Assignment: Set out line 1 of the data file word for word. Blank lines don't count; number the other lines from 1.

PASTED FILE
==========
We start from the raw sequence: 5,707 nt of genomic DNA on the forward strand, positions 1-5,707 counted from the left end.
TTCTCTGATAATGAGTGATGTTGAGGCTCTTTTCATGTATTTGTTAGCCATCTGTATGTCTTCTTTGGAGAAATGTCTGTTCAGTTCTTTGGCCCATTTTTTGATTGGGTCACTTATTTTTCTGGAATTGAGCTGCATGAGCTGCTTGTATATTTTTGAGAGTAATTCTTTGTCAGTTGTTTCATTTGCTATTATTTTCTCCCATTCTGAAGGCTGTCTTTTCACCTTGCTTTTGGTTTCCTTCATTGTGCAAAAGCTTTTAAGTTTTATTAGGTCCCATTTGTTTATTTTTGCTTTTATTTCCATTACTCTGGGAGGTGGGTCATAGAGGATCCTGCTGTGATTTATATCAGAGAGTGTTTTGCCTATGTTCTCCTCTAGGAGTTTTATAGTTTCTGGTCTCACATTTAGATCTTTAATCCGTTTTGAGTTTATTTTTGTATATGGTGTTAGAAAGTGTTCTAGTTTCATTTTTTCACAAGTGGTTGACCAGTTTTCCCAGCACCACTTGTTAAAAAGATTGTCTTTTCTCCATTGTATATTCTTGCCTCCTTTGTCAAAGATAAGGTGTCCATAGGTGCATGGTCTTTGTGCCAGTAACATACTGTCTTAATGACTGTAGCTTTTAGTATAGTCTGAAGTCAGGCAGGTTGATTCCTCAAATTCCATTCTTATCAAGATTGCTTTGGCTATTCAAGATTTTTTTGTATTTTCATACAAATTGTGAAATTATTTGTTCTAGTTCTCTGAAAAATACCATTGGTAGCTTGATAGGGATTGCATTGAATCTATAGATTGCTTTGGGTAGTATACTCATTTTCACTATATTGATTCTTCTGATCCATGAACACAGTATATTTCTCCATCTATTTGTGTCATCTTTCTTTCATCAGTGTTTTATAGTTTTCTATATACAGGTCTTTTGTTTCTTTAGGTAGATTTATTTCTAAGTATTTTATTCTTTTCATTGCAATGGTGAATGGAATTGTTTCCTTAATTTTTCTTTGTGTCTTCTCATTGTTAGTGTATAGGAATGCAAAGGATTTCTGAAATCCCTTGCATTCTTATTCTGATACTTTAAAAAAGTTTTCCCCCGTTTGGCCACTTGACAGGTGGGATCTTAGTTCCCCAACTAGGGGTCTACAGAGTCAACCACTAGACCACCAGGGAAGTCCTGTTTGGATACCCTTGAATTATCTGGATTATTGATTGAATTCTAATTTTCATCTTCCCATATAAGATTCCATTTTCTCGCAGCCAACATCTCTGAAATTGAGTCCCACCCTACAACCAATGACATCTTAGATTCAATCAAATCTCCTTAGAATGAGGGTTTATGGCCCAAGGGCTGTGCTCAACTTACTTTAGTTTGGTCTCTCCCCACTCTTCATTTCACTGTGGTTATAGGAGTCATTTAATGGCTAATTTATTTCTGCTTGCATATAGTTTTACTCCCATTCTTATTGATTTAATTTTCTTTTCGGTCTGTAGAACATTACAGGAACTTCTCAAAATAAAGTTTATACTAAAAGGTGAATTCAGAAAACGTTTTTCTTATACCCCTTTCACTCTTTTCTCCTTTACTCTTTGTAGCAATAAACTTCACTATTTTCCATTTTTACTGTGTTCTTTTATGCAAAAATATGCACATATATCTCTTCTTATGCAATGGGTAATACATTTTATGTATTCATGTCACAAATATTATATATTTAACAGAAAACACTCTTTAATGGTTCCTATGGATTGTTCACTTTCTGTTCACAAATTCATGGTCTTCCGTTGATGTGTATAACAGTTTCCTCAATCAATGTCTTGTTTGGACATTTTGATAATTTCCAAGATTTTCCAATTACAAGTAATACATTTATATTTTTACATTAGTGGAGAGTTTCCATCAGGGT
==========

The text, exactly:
We start from the raw sequence: 5,707 nt of genomic DNA on the forward strand, positions 1-5,707 counted from the left end.